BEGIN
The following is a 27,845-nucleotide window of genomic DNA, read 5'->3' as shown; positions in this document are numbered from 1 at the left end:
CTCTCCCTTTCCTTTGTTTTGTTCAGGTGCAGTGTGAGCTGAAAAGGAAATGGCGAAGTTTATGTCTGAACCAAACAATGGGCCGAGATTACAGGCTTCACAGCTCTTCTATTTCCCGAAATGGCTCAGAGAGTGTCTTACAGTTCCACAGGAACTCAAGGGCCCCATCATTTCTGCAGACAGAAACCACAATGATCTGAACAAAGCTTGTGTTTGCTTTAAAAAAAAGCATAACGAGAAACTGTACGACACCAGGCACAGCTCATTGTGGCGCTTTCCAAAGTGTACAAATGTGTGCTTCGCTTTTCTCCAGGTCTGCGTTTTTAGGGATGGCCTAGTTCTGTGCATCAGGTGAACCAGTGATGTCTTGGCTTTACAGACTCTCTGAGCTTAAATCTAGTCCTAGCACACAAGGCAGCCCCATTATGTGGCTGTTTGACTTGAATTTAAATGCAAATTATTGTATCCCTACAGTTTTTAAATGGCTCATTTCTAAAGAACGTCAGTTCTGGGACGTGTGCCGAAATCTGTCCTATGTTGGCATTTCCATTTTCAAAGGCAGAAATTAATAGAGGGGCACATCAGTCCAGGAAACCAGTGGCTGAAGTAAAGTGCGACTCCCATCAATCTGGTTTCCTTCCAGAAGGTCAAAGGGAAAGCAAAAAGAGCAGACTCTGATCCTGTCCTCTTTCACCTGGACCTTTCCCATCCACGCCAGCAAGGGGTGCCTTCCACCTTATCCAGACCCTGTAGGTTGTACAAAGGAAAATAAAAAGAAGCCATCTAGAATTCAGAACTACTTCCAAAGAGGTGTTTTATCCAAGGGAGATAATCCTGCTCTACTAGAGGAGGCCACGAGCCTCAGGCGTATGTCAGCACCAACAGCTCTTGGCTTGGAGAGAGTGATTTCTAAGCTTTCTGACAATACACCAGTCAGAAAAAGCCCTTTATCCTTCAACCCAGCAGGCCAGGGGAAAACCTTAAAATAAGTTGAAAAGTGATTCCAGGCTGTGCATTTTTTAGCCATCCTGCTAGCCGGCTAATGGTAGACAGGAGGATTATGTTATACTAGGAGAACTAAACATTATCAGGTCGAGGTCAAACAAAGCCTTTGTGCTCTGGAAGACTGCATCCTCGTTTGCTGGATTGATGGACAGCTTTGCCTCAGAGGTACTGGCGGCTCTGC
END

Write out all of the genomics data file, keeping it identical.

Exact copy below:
The following is a 27,845-nucleotide window of genomic DNA, read 5'->3' as shown; positions in this document are numbered from 1 at the left end:
CTCTCCCTTTCCTTTGTTTTGTTCAGGTGCAGTGTGAGCTGAAAAGGAAATGGCGAAGTTTATGTCTGAACCAAACAATGGGCCGAGATTACAGGCTTCACAGCTCTTCTATTTCCCGAAATGGCTCAGAGAGTGTCTTACAGTTCCACAGGAACTCAAGGGCCCCATCATTTCTGCAGACAGAAACCACAATGATCTGAACAAAGCTTGTGTTTGCTTTAAAAAAAAGCATAACGAGAAACTGTACGACACCAGGCACAGCTCATTGTGGCGCTTTCCAAAGTGTACAAATGTGTGCTTCGCTTTTCTCCAGGTCTGCGTTTTTAGGGATGGCCTAGTTCTGTGCATCAGGTGAACCAGTGATGTCTTGGCTTTACAGACTCTCTGAGCTTAAATCTAGTCCTAGCACACAAGGCAGCCCCATTATGTGGCTGTTTGACTTGAATTTAAATGCAAATTATTGTATCCCTACAGTTTTTAAATGGCTCATTTCTAAAGAACGTCAGTTCTGGGACGTGTGCCGAAATCTGTCCTATGTTGGCATTTCCATTTTCAAAGGCAGAAATTAATAGAGGGGCACATCAGTCCAGGAAACCAGTGGCTGAAGTAAAGTGCGACTCCCATCAATCTGGTTTCCTTCCAGAAGGTCAAAGGGAAAGCAAAAAGAGCAGACTCTGATCCTGTCCTCTTTCACCTGGACCTTTCCCATCCACGCCAGCAAGGGGTGCCTTCCACCTTATCCAGACCCTGTAGGTTGTACAAAGGAAAATAAAAAGAAGCCATCTAGAATTCAGAACTACTTCCAAAGAGGTGTTTTATCCAAGGGAGATAATCCTGCTCTACTAGAGGAGGCCACGAGCCTCAGGCGTATGTCAGCACCAACAGCTCTTGGCTTGGAGAGAGTGATTTCTAAGCTTTCTGACAATACACCAGTCAGAAAAAGCCCTTTATCCTTCAACCCAGCAGGCCAGGGGAAAACCTTAAAATAAGTTGAAAAGTGATTCCAGGCTGTGCATTTTTTAGCCATCCTGCTAGCCGGCTAATGGTAGACAGGAGGATTATGTTATACTAGGAGAACTAAACATTATCAGGTCGAGGTCAAACAAAGCCTTTGTGCTCTGGAAGACTGCATCCTCGTTTGCTGGATTGATGGACAGCTTTGCCTCAGAGGTACTGGCGGCTCTGC